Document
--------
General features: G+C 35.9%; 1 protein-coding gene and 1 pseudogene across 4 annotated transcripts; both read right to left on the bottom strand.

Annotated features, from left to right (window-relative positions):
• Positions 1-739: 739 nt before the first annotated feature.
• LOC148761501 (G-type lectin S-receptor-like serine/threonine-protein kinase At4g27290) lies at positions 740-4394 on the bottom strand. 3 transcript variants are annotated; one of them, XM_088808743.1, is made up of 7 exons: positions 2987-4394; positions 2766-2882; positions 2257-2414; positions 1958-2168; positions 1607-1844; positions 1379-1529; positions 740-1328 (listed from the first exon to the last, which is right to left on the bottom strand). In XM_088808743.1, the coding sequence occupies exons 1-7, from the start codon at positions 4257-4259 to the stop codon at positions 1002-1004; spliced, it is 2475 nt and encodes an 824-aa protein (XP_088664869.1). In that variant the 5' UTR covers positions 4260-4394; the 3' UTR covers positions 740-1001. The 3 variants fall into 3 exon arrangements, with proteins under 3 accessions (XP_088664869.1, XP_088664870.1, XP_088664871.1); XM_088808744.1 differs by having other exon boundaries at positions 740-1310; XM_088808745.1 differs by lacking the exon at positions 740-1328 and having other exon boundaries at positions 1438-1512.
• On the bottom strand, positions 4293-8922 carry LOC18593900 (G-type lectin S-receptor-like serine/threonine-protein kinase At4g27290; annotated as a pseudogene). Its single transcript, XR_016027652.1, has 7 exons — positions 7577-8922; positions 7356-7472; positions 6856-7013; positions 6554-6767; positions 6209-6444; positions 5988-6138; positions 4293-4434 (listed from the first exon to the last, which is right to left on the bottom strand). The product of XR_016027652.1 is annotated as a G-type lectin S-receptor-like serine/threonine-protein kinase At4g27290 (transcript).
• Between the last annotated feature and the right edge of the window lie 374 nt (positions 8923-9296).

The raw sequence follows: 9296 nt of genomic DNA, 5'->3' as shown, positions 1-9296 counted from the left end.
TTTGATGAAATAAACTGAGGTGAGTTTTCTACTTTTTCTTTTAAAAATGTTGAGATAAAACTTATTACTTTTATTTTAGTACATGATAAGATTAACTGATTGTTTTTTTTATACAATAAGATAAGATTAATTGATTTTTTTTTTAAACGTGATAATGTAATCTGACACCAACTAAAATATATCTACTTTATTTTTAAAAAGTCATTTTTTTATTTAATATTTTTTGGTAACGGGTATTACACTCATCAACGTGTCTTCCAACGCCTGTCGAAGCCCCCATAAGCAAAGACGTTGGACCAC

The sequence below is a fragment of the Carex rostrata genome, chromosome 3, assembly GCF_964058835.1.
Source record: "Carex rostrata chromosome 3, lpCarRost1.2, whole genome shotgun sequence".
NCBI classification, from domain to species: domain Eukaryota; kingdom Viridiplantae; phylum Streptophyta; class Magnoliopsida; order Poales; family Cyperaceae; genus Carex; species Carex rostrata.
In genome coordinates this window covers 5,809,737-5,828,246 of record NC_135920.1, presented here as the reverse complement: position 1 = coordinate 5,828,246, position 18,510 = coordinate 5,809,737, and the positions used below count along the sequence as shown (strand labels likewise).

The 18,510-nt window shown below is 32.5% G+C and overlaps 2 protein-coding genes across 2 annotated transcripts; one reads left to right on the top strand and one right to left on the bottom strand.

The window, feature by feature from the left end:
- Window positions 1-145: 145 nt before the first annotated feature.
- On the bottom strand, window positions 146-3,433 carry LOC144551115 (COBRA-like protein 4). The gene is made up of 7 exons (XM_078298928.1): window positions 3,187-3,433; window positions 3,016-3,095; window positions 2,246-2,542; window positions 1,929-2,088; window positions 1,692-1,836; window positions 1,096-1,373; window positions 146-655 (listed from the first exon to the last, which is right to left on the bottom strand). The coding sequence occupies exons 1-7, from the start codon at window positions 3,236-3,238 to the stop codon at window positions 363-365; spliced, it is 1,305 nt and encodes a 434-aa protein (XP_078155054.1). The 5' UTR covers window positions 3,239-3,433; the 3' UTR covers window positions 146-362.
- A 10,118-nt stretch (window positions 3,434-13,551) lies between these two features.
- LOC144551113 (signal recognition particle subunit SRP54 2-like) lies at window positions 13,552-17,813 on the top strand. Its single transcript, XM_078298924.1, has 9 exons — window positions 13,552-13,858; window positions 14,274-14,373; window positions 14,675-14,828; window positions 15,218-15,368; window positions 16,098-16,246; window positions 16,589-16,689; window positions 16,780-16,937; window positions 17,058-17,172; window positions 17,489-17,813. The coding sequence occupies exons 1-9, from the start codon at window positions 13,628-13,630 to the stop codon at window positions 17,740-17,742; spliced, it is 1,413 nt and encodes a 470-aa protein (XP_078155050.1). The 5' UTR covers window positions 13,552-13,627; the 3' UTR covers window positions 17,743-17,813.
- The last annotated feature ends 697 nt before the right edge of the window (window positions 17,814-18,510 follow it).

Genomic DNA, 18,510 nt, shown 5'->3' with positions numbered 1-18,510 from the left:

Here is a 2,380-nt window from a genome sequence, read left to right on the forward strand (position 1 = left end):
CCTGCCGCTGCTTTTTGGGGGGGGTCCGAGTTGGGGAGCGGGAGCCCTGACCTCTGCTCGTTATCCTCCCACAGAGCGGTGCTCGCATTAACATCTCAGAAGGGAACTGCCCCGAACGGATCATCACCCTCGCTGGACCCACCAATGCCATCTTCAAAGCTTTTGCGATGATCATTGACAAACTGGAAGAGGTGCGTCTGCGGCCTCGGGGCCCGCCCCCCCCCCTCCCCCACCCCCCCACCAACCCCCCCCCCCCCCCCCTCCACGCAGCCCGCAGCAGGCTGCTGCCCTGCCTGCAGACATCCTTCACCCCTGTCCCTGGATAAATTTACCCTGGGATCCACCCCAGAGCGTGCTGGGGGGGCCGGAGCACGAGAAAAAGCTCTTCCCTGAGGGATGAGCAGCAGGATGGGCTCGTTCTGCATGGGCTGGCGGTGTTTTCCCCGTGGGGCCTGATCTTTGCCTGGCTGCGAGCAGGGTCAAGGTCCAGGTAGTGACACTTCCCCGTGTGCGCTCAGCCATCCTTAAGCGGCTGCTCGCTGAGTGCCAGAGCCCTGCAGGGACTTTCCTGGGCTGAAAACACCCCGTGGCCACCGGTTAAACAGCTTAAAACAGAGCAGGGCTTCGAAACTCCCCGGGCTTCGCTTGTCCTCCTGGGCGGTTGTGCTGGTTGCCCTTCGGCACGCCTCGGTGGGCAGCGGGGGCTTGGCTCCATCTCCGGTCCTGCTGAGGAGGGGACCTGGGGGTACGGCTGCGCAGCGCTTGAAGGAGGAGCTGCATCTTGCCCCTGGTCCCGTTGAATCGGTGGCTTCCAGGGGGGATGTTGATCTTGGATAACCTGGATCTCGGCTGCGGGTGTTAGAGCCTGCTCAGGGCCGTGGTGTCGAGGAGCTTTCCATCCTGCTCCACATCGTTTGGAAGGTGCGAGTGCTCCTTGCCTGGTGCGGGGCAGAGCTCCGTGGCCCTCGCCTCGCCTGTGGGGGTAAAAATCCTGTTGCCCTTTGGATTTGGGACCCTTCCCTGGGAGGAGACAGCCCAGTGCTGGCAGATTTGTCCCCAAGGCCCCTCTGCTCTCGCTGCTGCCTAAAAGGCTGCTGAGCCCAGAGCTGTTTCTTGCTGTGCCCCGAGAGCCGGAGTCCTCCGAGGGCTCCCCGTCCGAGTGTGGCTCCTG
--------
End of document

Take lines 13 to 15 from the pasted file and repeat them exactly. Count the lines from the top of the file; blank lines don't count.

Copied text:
The 18,510-nt window shown below is 32.5% G+C and overlaps 2 protein-coding genes across 2 annotated transcripts; one reads left to right on the top strand and one right to left on the bottom strand.

The window, feature by feature from the left end:
- Window positions 1-145: 145 nt before the first annotated feature.